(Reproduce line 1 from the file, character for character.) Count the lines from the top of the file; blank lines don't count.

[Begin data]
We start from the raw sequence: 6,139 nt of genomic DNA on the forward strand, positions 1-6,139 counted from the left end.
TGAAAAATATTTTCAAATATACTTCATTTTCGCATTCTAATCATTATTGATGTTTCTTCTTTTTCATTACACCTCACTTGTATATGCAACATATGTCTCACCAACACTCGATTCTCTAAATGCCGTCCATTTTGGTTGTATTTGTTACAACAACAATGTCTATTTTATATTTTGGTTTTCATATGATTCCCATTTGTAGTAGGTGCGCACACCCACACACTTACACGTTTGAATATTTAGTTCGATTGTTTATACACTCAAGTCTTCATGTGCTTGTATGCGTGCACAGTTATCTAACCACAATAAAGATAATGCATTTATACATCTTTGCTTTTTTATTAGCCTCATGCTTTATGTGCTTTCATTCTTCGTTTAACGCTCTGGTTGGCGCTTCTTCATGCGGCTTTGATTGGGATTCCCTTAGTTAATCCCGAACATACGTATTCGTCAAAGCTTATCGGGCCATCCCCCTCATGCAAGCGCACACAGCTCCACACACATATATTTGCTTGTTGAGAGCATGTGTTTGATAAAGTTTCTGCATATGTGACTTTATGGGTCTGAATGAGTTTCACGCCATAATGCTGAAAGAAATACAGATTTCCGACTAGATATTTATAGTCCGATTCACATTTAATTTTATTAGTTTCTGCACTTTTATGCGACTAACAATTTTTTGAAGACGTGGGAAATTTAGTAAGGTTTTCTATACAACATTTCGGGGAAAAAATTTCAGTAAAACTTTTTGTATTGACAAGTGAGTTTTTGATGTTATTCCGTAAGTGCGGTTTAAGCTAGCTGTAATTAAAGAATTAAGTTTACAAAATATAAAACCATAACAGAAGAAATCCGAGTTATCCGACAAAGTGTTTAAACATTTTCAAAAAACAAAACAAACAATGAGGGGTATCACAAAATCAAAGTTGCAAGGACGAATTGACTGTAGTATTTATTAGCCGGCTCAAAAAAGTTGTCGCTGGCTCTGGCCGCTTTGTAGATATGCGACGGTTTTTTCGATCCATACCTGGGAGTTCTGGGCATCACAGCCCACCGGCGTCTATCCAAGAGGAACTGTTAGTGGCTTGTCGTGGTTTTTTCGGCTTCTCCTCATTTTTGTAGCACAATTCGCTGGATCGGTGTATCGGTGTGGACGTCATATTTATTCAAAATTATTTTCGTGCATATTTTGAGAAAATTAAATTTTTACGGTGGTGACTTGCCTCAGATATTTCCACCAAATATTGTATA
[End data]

We start from the raw sequence: 6,139 nt of genomic DNA on the forward strand, positions 1-6,139 counted from the left end.